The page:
LAPD Enlists Feral Cats for Rat Patrol

The (feral) felines have been introduced, to great effect, at several stations with rodent problems. Parker Center may get them too.

By Carla Hall, Los Angeles Times Staff Writer

One animal welfare group has figured out a way to save their (feral cats) lives and put them to work in Los Angeles. The Working Cats program of Voice for the Animals, a Los Angeles-based animal advocacy and rescue group, has placed feral cats in a handful of police stations with rodent problems, just as the group placed cats in the rat-plagued downtown flower district several years ago -- to great effect.

Six feral cats were recently installed as ratters in the parking lot of the Los Angeles Police Department's Southeast Division, and another group will be housed at the Central Division early in the new year.

Their reputation as furtive and successful exterminators grew after feral cats were introduced to the parking lot of the Wilshire Division nearly six years ago. Rats had been burrowing into the equipment bags that bicycle officers stored in outside cages; inside the facility, mice were sometimes scurrying across people's desks."Once we got the cats, problem solved," said Cmdr. Kirk Albanese, a captain at the Wilshire station at the time. "I was almost an immediate believer."

After Albanese moved to the Foothill Division in the northern San Fernando Valley, he introduced feral cats to the building's mice-infested basement in 2004."I think it's a very humane way to deal with a very stubborn problem," said Albanese, now assistant to the director in the office of operations at Parker Center, which has its own rat problem.

The cats don't generally solve the rodent problem by killing rats and mice -- although the cats are game for doing so if they catch them. Rather, the cats simply leave their scent. Once rodents get a whiff of feline presence, like gangsters under a gang injunction, they move on."It's the smell of the cat and the cat urine," said animal rescuer Jane Garrison, a member of Voice for the Animals' board, who selected the half dozen feral cats for the Southeast station.

Less grisly than glue traps -- and usually more effective -- the cats go about their "work" naturally: "They prowl, they eat, they sit in the sun," said Melya Kaplan, founder and director of Voice for the Animals, who was responsible for putting cats in the flower markets.Sometimes they rest under police cars or on top of the warm car hoods. When the cats are new to an area -- as they are at Southeast -- they spend much of their time hiding from view.

Garrison said the Working Cats program can be used anywhere. "We are willing to put cats in any safe area -- businesses, hotels, industrial parks, even residences -- and we will do that for free."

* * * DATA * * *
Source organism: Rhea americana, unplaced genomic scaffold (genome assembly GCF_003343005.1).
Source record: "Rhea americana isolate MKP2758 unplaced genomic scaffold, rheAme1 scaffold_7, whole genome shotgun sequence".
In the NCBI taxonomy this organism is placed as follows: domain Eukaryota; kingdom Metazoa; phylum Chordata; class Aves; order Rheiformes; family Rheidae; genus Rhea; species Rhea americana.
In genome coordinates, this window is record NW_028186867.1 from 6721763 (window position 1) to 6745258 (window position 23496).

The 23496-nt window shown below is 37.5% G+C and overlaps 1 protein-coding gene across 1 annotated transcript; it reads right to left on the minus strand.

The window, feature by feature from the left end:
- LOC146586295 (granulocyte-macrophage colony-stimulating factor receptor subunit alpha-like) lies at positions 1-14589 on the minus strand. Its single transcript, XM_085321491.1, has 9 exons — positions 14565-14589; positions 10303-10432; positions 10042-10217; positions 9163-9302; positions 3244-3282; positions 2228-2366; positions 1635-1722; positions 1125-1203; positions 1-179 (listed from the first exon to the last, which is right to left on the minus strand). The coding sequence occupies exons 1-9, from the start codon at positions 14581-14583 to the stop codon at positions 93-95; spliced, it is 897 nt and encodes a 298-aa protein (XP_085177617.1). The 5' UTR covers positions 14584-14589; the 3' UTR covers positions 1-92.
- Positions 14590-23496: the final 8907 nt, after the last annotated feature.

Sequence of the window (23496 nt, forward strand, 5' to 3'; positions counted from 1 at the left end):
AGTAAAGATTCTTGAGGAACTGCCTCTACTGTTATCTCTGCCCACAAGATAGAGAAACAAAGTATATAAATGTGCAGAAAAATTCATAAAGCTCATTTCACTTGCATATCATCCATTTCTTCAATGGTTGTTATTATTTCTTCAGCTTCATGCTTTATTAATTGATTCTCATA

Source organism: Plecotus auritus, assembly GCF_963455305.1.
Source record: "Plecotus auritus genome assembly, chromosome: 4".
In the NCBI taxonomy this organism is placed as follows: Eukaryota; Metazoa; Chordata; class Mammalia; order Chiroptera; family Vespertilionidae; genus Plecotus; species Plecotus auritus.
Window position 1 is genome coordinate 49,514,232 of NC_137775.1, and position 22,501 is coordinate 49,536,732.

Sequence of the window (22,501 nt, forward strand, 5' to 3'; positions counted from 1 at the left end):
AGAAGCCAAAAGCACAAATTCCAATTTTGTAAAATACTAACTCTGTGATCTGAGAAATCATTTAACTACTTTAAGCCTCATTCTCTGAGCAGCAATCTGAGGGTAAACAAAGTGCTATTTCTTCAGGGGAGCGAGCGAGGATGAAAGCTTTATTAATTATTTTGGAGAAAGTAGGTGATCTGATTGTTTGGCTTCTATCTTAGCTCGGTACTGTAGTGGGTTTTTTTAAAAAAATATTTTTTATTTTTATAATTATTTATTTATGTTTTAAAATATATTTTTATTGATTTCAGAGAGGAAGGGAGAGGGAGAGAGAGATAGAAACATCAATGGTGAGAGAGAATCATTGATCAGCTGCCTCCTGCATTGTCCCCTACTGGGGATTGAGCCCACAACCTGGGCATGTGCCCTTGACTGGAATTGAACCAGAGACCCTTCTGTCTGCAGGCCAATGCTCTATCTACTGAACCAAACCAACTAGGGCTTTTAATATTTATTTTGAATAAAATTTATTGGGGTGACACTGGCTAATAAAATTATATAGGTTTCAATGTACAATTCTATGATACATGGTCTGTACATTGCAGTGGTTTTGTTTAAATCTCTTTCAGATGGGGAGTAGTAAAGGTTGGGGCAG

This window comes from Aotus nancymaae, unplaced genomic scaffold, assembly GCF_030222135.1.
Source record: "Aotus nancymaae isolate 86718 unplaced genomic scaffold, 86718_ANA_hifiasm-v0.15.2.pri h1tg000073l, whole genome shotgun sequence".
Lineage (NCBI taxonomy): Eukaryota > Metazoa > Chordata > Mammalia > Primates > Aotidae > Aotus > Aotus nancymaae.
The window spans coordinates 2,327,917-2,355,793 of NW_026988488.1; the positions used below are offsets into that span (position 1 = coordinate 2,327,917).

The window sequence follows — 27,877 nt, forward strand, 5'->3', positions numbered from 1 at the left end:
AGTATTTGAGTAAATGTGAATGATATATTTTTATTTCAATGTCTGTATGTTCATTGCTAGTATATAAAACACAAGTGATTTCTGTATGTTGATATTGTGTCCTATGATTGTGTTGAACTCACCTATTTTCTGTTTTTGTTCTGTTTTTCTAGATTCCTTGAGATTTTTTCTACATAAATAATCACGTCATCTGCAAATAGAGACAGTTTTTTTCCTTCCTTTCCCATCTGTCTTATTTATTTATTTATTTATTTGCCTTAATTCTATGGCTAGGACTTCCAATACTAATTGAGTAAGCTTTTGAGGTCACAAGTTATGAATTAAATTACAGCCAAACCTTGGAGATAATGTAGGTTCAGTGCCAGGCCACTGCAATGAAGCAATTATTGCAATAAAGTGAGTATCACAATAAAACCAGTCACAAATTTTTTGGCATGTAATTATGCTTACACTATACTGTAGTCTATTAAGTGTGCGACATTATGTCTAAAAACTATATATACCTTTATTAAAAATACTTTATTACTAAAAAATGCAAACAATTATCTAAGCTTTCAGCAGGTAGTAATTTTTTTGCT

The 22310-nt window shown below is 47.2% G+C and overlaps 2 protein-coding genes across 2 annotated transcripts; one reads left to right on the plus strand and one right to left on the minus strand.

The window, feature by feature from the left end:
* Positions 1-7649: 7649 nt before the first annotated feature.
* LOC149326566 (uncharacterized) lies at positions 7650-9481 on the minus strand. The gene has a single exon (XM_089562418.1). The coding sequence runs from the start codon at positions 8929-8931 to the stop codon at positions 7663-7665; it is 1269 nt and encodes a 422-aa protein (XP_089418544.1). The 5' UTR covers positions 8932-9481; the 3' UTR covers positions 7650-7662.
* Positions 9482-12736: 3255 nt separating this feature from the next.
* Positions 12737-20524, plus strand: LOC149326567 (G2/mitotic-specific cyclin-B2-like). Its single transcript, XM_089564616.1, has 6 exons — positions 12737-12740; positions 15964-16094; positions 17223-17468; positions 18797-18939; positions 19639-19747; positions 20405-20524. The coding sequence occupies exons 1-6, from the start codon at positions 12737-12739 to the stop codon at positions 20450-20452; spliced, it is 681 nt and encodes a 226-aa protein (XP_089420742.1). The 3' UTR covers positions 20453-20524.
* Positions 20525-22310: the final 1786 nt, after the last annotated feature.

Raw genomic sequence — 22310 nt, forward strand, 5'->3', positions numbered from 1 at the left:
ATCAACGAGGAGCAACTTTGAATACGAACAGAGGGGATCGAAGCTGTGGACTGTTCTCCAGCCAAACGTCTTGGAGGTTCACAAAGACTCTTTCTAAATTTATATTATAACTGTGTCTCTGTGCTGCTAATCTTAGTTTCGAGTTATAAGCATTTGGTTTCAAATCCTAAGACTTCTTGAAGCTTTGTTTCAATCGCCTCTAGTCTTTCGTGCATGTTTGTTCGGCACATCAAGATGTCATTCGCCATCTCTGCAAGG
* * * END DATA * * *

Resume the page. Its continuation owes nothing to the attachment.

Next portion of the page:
Soon the ferals may get a chance to work their magic on the legions of rats that make their home behind Parker Center. "They're coming out of everywhere," said Officer April Harding, who works in media relations. "One time I stood in the parking lot and just watched in horror, like it was a movie."

Thom Brennan, commanding officer of facilities management for the LAPD, said he was still figuring out the logistics of placing cats at Parker Center. "Nobody was more skeptical about it than I was," he said. "It sounds like too easy a fix. But everywhere it's been done, it's worked. . . . I think I'm convinced it's a viable program that will help us."For more information on "working" feral cats, go to

1 comment:

Anonymous said...

This is really encouraging news. It's great to see that someone in an official capacity has some respect for feral cats.

I've spent the weekend reading Winograd's "Redemption," which I highly recommend to anyone still trying to make sense of the hostility towards No-Kill (you can get a free, signed copy if you donate $50 or more to the No Kill Advocacy Center for the lawsuit against L.A. County, Animal Care & Control, and Mayeda - which is a complete win-win).

Anyway, the pervading hostility towards feral cats that Winograd talks about in "Redemption" is nuts. It's not compassion, it's out-and-out hostility, including from "humane" organizations like HSUS. The whole thing is bizarre, but he at least gives some kind of context for it.

I never felt hostility towards feral cats, but I'll admit I used to have a knee-jerk feeling that they were poor abandoned creatures who really should be in a home. But now I work at a place that has several feral cats living in the back -- and it didn't take too much observing to realize that they're fine. Yeah, they're probably colder now than I would want them to be, and hotter than I'd want in the summer. But the fact is it isn't about what I want, it's about how they're happiest. And they look pretty happy.